A link to the special grip paper

It is only iOS right now, but they are working on an Android version as we speak.
Guys Show #32 

I heard about it from my friend Carrie (@heck_awesome) and then on the 2 Guys Show #2GuysShow on the EdReach Network (@EdreachUs). 

If you search #PixelPress on Twitter, you can see lots of examples of what teachers are already doing with Floors in their classrooms. Enjoy creating!

LOVE this tool!

Thursday, May 22, 2014

Do You Know Your Students?

Yesterday, I had to opportunity visit a Jennifer Leigh's @jen_leigh1 lunchtime coding club for 3rd graders in a elementary school in my district. The students were so excited to share their learning with me. They wanted to take me step by step through the creation process. They shared what programming languages they liked best and why. They talked about how they used other student's work to build their games off of. They knew to give the students they borrowed their work, credit. The coders talked about how they wanted to learn more about Scratch so that they could make more interesting games. They were reflecting on their work and the process of learning to code freely and authentically.

The Code Club was a hive of activity. Students working together, helping each other, going to Khan Academy to get more skills, creating new games based on their favorites.  They even knew which student was "huge on Scratch" because he had created lots of games that other Scratch lovers liked to play. I loved seeing students so excited about learning in school. Persevering through trial and error to create programs.

This has been a busy week for student creations for me.

Over the weekend, we hosted a sleepover, and O and Dylan, my nephew and my son created a video with a side by side screen perspective so that the viewers could "get the full experience". Both boys are 10. They used my computer to screencast their Minecraft Mini-Game, using Quicktime, then, used iMovie to edit the movie into a side by side view with audio, transitions, and titles. They even learned how to create a thumbnail for the video, using pixlr.com to "Make it look professional".  We even had a discussion about copyright of images and their digital footprint in an authentic, teachable moment kinda way.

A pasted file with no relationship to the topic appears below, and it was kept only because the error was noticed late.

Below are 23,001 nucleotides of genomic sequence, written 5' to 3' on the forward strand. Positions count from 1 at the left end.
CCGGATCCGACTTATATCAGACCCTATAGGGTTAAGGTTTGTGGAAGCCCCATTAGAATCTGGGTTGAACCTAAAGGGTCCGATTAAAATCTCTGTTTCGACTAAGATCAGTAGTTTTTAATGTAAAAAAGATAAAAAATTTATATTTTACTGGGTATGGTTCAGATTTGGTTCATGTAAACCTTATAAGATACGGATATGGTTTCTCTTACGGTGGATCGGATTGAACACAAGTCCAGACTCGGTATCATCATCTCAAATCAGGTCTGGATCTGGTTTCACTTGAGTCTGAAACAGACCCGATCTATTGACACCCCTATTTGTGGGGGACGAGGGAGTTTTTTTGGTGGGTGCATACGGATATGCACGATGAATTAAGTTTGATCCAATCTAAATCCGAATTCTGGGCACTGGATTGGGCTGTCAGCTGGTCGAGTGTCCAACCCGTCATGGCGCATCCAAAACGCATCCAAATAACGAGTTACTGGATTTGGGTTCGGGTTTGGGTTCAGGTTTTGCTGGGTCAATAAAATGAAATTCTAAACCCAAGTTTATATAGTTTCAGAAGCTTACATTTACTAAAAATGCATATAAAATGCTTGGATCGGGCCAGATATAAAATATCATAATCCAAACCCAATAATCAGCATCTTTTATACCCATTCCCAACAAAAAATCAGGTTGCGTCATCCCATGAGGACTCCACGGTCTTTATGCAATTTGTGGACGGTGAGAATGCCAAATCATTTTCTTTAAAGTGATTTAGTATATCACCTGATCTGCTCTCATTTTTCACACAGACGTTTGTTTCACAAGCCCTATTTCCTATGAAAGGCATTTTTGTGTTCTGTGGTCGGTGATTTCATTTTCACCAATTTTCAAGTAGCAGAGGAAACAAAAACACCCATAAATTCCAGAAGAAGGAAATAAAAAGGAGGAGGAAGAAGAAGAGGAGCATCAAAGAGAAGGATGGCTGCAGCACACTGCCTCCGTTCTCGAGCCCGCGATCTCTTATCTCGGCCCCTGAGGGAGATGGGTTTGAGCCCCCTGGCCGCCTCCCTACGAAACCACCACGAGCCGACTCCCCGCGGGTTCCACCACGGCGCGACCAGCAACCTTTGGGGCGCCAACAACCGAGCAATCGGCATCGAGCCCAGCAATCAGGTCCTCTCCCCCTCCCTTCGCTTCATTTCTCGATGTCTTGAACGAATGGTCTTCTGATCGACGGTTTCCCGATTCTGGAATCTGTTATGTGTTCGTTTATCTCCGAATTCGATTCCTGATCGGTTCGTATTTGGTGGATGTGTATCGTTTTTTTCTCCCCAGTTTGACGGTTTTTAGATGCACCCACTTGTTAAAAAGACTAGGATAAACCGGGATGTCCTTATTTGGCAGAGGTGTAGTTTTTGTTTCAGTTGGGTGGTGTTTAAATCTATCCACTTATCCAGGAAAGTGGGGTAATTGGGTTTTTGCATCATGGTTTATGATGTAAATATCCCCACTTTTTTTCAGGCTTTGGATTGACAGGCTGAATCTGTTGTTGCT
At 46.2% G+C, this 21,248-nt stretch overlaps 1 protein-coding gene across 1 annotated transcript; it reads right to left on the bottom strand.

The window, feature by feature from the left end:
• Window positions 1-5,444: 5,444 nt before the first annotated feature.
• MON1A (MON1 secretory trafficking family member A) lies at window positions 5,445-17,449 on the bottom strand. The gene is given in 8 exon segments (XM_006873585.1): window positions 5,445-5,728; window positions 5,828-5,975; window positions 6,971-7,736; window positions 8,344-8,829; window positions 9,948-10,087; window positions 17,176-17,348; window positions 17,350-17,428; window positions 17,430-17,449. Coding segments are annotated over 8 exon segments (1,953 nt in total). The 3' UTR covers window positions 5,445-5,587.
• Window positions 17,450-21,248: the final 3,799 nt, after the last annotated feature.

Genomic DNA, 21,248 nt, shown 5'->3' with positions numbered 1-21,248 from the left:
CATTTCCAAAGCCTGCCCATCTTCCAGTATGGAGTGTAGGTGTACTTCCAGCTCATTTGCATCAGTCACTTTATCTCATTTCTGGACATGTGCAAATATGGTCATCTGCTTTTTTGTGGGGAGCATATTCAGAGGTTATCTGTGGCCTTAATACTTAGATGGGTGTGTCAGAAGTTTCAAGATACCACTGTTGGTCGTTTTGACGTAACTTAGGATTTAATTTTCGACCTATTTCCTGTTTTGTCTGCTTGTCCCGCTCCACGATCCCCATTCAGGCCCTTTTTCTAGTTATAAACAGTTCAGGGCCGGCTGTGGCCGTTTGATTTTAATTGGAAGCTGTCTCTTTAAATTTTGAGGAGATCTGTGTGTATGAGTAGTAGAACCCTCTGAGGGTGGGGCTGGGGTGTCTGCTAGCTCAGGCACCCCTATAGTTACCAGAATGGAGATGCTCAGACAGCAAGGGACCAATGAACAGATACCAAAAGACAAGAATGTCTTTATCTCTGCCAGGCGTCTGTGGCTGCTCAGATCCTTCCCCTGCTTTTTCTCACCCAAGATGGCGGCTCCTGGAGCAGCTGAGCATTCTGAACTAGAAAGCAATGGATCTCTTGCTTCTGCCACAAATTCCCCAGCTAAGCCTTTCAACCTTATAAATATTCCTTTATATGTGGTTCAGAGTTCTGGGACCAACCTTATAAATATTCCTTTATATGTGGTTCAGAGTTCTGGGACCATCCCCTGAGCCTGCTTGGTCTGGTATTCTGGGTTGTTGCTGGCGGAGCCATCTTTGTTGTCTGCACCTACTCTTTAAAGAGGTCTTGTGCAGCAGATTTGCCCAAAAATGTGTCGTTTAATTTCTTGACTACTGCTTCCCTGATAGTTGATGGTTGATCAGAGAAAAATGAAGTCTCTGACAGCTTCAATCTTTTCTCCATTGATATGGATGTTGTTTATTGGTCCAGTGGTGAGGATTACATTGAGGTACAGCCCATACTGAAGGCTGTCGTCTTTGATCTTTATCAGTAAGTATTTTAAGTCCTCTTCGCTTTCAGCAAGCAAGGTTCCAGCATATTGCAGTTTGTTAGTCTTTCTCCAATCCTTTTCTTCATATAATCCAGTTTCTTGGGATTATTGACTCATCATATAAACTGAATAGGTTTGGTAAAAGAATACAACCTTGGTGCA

These boys used tools that they had little to no experience using to create a well edited video with just my guidance. They persevered through the tech to create the finished product that they had in their mind's eye. They used Google Search to figure out what to do. They problem solved together. They were excited to create the video and could not get it on Youtube fast enough so that O's subscribers could revel in the creation! They must have checked their views 10 times throughout the next two days to read comments and see their view numbers. (If you view their video, feel free to comment on their videos...it will make their day!)

Why is any of this important?

These students are all 10 years old or younger. They are all creating digital content for audiences that are larger than their classrooms. They are all craving feedback from their audience. They are all creating in digital tools that they need to learn to create their projects. They are all persevering and embracing failure because their are working on their passions. Do these students have this opportunity outside of their Code Club or their homes?

If students are excited about creating at home, could we as educators not leverage their passion to "trick"  them learn content in the classroom?

Simply getting to know our students would help us learn about their skills. Do you know what your students are passionate about outside of school? Do you let them bring their passions into the classroom? Do you allow creation in your room?

Packets are not engaging. Worksheets don't allow feedback from an audience. Answering teacher generated questions does not help students learn.

Let them use their mad skills to create. Let them have choice. And they will happily learn.

Tuesday, May 20, 2014

Updating my Résumé: A Great Way to Reflect on Change

This week, I have been working on my résumé. Not because I am thinking of changing positions, but because I vowed to myself that I would always have an up to date resume. As I added the tweaks to my position description and added in new professional roles, I began to reflect on my teaching practice.